Deceased donor kidneys were evaluated and allocated in accordance with published provincial guidelines [22]. Horseshoe kidneys and pediatric en bloc donor kidneys were not utilized. Living donor kidneys were utilized in accordance with Canadian national guidelines [23, 24]. Multiple renal arteries, short vessels, or those requiring backbench reconstruction were not considered contraindications.

Patients were excluded from the study if they had prior or simultaneous non-kidney transplants, their transplants done at an outside centre, or they had a prior history of KT.

Data sources

Data sources included electronic medical records from our institution’s Organ Transplant Tracking Record and Electronic Patient Record systems, as well as data from the Comprehensive Renal Transplant Research Information System [25, 26]. This study received approval from our institution’s research ethics board. The data were independently collected and audited by multiple research personnel. Research personnel abstracted data from text documents such as discharge summaries, follow-up clinic notes, progress notes, and relevant diagnostic and test results (such as Doppler ultrasound reports). Uncertain SC cases were adjudicated by clinical experts.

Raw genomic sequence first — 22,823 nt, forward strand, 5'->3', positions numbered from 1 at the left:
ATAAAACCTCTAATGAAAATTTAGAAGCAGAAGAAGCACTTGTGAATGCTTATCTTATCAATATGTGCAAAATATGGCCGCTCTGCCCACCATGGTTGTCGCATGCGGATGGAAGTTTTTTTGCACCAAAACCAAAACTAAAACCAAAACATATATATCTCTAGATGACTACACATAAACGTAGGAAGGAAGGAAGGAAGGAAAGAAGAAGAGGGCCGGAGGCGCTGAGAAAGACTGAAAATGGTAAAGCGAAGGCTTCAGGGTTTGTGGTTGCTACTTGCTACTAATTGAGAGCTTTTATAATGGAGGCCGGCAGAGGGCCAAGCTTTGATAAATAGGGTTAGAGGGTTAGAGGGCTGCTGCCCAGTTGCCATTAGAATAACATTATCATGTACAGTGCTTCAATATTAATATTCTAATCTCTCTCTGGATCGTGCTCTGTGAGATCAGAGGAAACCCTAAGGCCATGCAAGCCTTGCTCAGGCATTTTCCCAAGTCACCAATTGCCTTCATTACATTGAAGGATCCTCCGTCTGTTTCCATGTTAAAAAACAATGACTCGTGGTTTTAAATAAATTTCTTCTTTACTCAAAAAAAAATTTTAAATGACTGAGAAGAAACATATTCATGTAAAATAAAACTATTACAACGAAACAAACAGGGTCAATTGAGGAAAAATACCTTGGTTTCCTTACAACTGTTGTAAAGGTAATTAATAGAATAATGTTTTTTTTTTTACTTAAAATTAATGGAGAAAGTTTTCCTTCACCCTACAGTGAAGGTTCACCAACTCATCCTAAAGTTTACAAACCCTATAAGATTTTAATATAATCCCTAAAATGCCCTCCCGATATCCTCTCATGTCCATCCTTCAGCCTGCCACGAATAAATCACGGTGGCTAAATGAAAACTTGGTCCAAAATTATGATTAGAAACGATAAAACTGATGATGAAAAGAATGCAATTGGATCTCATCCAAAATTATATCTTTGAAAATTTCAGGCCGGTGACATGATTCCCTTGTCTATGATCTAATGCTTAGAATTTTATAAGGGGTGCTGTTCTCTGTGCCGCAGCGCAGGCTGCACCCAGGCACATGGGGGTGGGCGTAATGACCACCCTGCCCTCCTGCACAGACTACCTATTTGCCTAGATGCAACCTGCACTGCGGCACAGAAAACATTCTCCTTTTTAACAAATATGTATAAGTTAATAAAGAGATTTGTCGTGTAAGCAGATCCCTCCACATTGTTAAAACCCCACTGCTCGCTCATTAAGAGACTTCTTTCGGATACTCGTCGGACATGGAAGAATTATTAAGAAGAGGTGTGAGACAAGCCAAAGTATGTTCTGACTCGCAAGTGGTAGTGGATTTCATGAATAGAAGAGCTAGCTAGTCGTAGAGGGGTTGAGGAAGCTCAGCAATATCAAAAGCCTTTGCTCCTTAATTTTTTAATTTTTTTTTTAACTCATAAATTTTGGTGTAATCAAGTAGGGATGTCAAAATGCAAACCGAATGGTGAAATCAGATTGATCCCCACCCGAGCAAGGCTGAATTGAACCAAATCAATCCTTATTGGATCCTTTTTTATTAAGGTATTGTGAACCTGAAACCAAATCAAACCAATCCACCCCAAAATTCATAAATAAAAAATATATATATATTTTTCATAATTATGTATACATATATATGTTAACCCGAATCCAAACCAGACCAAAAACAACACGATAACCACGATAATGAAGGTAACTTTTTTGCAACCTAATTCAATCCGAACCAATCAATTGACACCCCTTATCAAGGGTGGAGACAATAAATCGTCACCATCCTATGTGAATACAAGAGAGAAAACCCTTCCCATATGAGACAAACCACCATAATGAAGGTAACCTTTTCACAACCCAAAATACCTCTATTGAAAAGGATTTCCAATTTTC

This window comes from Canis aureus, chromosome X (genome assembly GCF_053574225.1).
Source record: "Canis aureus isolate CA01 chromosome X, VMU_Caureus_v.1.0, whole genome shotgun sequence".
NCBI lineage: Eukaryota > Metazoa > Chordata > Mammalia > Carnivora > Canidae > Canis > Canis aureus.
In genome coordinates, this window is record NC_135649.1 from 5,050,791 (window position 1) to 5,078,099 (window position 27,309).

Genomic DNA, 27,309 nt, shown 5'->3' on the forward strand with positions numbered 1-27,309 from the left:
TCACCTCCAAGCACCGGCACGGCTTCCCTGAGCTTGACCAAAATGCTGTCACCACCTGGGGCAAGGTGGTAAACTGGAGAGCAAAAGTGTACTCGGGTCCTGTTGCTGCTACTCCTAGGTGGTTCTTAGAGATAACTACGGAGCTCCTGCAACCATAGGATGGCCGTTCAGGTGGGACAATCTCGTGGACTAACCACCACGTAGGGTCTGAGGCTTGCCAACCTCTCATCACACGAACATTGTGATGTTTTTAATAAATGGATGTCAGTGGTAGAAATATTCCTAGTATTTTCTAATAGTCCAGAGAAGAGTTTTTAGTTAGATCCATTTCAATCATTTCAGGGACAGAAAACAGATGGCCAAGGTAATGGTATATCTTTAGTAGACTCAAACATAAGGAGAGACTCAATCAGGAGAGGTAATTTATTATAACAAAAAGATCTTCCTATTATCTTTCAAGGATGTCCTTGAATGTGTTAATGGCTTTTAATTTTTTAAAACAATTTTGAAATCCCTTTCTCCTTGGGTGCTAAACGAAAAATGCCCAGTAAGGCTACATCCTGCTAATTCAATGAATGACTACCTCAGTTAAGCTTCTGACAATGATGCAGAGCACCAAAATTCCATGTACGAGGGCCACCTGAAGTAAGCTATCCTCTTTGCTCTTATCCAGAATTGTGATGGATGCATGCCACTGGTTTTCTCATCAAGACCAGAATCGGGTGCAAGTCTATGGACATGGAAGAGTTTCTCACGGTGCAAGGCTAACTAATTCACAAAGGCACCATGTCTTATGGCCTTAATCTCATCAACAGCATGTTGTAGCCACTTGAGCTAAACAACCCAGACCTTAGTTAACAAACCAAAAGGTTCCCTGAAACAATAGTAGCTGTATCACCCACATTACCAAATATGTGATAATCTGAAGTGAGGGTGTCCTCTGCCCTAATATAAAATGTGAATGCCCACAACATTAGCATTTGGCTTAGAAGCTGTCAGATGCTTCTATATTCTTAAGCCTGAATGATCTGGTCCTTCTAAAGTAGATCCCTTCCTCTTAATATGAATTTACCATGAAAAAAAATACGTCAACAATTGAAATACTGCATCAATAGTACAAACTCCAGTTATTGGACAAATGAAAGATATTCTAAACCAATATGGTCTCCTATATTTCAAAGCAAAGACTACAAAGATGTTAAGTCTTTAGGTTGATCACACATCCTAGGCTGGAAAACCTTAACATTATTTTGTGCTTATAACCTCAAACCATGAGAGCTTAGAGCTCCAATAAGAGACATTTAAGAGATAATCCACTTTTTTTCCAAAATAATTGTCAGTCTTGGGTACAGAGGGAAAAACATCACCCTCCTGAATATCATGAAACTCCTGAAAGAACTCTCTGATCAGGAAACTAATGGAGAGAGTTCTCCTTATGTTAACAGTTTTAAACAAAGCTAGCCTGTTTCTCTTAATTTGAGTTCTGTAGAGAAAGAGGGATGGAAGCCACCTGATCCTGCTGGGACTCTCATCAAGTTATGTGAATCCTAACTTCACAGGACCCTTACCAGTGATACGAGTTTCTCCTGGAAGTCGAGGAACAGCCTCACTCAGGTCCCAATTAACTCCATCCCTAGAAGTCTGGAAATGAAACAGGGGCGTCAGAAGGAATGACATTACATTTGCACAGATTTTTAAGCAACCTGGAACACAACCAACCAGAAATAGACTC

Definition of surgical complications

Graft-related SC data was collected and coded using the International Statistical Classification of Diseases and Related Health Problems -10th edition [27] and were grouped into four major categories: vascular complications, urological complications, surgical site complications, and peri-graft fluid collections. Vascular complications included renal artery/vein stenosis and thrombosis, which were only considered SC if they required intervention [28, 29]. Peri-graft fluid collections were subcategorized into lymphoceles (which also included any non-specific fluid collections) and hematomas. Hematomas were defined as a drop in hemoglobin ≥ 20 g/L over a 24-h period within 21 days of transplant, with an ultrasound indicating a significant collection. Urological complications included ureteral strictures, urinary obstructions, and urinary leaks, based on Doppler ultrasound reports and clinic notes. Finally, surgical site complications included wound infections, transplant wound dehiscence, and abscesses, based on discharge summaries, clinic notes, and progress notes. Early SC were defined as any SCs that occurred within 30-days post-transplant.

Statistical analysis